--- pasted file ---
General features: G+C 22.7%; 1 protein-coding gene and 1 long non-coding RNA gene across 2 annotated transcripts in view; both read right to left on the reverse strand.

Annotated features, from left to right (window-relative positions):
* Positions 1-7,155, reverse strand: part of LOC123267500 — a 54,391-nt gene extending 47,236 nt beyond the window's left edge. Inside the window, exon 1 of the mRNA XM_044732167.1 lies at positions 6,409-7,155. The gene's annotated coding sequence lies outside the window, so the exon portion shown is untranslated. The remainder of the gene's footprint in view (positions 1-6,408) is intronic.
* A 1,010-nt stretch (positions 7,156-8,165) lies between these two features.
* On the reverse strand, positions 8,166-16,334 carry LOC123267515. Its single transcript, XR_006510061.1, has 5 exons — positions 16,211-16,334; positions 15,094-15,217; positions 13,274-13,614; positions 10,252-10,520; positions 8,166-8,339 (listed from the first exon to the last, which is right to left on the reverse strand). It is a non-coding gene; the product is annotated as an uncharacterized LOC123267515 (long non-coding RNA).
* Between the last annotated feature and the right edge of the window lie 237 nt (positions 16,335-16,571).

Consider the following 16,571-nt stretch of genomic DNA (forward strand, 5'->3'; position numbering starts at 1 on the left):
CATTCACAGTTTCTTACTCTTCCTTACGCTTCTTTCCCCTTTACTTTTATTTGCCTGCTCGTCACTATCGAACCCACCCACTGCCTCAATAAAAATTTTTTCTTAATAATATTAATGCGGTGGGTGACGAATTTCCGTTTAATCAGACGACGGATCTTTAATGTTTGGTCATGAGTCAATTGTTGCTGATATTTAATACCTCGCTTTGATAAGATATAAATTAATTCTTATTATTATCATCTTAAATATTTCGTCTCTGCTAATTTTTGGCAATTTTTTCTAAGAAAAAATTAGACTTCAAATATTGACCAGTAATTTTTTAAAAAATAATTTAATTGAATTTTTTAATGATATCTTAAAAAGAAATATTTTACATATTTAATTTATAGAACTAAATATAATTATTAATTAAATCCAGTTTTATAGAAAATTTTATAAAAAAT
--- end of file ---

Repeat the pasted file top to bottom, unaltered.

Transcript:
General features: G+C 22.7%; 1 protein-coding gene and 1 long non-coding RNA gene across 2 annotated transcripts in view; both read right to left on the reverse strand.

Annotated features, from left to right (window-relative positions):
* Positions 1-7,155, reverse strand: part of LOC123267500 — a 54,391-nt gene extending 47,236 nt beyond the window's left edge. Inside the window, exon 1 of the mRNA XM_044732167.1 lies at positions 6,409-7,155. The gene's annotated coding sequence lies outside the window, so the exon portion shown is untranslated. The remainder of the gene's footprint in view (positions 1-6,408) is intronic.
* A 1,010-nt stretch (positions 7,156-8,165) lies between these two features.
* On the reverse strand, positions 8,166-16,334 carry LOC123267515. Its single transcript, XR_006510061.1, has 5 exons — positions 16,211-16,334; positions 15,094-15,217; positions 13,274-13,614; positions 10,252-10,520; positions 8,166-8,339 (listed from the first exon to the last, which is right to left on the reverse strand). It is a non-coding gene; the product is annotated as an uncharacterized LOC123267515 (long non-coding RNA).
* Between the last annotated feature and the right edge of the window lie 237 nt (positions 16,335-16,571).

Consider the following 16,571-nt stretch of genomic DNA (forward strand, 5'->3'; position numbering starts at 1 on the left):
CATTCACAGTTTCTTACTCTTCCTTACGCTTCTTTCCCCTTTACTTTTATTTGCCTGCTCGTCACTATCGAACCCACCCACTGCCTCAATAAAAATTTTTTCTTAATAATATTAATGCGGTGGGTGACGAATTTCCGTTTAATCAGACGACGGATCTTTAATGTTTGGTCATGAGTCAATTGTTGCTGATATTTAATACCTCGCTTTGATAAGATATAAATTAATTCTTATTATTATCATCTTAAATATTTCGTCTCTGCTAATTTTTGGCAATTTTTTCTAAGAAAAAATTAGACTTCAAATATTGACCAGTAATTTTTTAAAAAATAATTTAATTGAATTTTTTAATGATATCTTAAAAAGAAATATTTTACATATTTAATTTATAGAACTAAATATAATTATTAATTAAATCCAGTTTTATAGAAAATTTTATAAAAAAT